I read this book last March and I STILL don’t know how to talk about it. Other than “I absolutely love it and Freddy is my new favourite”, I don’t know what to say about this book. See, it was pitched to me as “Diana Wynne Jones meets Madeleine L’Engle” and weirdly enough, that’s exactly how it felt like to me, like these two favourites of mine got together and made this weird lovable baby.
But first, the plot. Or maybe, what plot? It was kind of a messy story in which nothing happens and also too many things happen, which I did not mind at all because it was a fun ride. There was Freddy, a young girl who only wanted to be invisible. She knew that she was different and that different was bad (as far as getting along at school went) and that to survive she needed to not be noticed by others.
Continue reading “Kari Maaren’s Weave A Circle Round”
Okay, first of all I have to confess that past!me gave The Gauntlet a pass because I have read too many samey MG fantasies and I had so many other books on my TBR already. But then, I kept seeing all these good reviews/comments about it from those I follow on Instagram, and I started to think that I must try it out.
In this book, a trio of kids get trapped in a board game called The Gauntlet of Blood and Sand, and have to win in order to save the main character Farah’s younger brother. The board game is set in a steampunk Middle-Eastern city called Paheli, mostly populated by all the people that have previously played and lost the game.
Continue reading “The Gauntlet by Karuna Riazi”
Sal is a thief who decides to audition to be a member of The Left Hand, who are the Queen’s personal assassins. The problem: the audition is basically a fight to the death with the other auditioners, who are all professionals with a lot more experience (and privilege) than Sal. At this point, I probably would have written the story off as a generic YA fantasy (which it kind of is), except for one thing – Sal is genderfluid.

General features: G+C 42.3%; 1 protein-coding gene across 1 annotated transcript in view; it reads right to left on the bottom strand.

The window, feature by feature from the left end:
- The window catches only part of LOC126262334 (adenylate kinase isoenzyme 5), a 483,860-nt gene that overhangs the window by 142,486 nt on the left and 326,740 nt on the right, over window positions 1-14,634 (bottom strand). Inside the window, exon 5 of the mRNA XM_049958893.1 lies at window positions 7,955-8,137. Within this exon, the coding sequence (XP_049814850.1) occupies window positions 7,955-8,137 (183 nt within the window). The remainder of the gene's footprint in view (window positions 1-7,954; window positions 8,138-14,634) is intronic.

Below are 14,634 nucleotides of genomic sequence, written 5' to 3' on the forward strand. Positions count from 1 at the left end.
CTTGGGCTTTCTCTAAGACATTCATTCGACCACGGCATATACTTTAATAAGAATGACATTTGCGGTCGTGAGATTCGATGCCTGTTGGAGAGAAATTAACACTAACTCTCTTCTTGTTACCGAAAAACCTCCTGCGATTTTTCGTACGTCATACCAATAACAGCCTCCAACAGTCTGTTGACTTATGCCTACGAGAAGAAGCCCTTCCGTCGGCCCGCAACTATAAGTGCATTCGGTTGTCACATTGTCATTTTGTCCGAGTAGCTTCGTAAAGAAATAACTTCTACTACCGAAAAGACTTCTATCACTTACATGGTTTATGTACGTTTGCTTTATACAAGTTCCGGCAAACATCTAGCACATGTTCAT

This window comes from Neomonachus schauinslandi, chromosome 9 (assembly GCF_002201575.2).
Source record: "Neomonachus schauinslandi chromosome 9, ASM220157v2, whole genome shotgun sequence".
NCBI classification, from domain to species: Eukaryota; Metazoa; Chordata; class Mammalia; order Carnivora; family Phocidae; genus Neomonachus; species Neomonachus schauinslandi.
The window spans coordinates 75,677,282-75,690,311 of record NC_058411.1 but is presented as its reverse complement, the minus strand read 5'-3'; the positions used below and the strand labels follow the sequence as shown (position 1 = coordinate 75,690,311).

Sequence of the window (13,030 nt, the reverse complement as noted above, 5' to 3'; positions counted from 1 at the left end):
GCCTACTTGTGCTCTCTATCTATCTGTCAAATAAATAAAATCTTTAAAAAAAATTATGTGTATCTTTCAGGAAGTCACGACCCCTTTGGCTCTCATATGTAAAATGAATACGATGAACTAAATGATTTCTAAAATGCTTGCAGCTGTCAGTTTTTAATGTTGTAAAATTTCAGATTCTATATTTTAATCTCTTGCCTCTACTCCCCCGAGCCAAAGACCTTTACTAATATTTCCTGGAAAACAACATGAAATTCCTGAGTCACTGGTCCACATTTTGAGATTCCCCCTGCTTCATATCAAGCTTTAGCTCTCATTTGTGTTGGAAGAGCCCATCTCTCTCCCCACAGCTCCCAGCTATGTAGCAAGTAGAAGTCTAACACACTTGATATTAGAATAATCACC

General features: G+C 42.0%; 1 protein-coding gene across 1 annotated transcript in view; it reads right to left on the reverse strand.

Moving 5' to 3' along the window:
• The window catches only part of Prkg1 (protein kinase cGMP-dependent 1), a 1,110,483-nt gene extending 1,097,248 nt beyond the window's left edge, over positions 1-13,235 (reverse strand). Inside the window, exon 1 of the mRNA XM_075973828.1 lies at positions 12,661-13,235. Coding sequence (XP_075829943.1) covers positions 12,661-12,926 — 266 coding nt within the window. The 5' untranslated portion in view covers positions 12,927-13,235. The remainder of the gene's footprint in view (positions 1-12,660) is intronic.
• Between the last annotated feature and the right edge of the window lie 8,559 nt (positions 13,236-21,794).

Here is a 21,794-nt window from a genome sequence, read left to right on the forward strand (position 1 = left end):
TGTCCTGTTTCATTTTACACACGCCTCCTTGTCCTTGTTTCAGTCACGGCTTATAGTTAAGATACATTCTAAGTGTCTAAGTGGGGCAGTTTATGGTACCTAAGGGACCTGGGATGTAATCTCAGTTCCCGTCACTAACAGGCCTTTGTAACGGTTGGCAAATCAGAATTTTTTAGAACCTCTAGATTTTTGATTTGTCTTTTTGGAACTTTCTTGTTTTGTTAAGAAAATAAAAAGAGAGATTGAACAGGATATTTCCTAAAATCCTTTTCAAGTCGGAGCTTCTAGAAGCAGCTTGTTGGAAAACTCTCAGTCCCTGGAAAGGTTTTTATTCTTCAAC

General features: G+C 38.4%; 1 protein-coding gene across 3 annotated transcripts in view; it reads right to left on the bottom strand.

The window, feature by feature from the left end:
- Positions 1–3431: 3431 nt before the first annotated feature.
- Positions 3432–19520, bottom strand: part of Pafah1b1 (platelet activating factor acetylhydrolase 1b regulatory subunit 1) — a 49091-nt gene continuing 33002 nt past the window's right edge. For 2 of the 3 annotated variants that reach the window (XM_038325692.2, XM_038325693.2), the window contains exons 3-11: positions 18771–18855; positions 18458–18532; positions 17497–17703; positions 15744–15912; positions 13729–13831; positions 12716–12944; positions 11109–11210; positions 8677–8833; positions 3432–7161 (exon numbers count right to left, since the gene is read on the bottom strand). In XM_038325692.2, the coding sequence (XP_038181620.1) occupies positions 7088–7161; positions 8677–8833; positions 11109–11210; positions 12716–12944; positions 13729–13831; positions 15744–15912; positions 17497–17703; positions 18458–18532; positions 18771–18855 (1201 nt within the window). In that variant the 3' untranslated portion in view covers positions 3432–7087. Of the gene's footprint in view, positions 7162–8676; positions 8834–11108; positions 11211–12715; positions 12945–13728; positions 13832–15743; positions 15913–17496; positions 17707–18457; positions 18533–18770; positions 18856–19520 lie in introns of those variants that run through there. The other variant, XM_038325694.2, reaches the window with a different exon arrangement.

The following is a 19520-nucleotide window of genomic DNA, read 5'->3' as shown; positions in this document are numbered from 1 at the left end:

I enjoyed reading this, but it was also forgettable in a way – as many have pointed out, the plot is similar to The Hunger Games and the Throne of Glass books. Unfortunately, the writing isn’t as strong as Suzanne Collins’, and it isn’t as catchy/easy-to-read as Sarah J. Maas’. The court politics is intriguing but hasn’t been fleshed out to my satisfaction (maybe in future volumes?), so in the end I only had Sal to keep me interested. Sal isn’t much, but it helps that the other characters are mostly known by their audition numbers (Sal is 23), so knowing Sal’s real name puts them ahead of everyone else in terms of being memorable.
Verdict: I really wouldn’t have read this if it wasn’t for wanting to read a genderfluid character, and I think if I hadn’t read it, I wouldn’t have missed it, it’s so generic. However, since I did read it – I do like all the bits where Sal outwits the other contestants, and am interested in their backstory enough that I may read the next book. Someday.
The Backstagers Vol. 1: Rebels Without Applause by James Tynion IV & Rian Sygh
This comic was marketed as “Lumberjanes for boys”, and I love Lumberjanes, so of course I wanted to read it straight away. The story centers around Jory, a new student at an all-boys private school – a fact that freaks him out not only because he’s transferring around a time where most people would have already fallen into their own cliques, but also because an all-boys school would be full of BOYS. He ends up joining the backstage crew, who immediately took him in as one of their own, and discovers that backstage is a place of very literal magic (and danger!) Continue reading “The Backstagers Vol. 1 & 2 by James Tynion IV & Rian Sygh”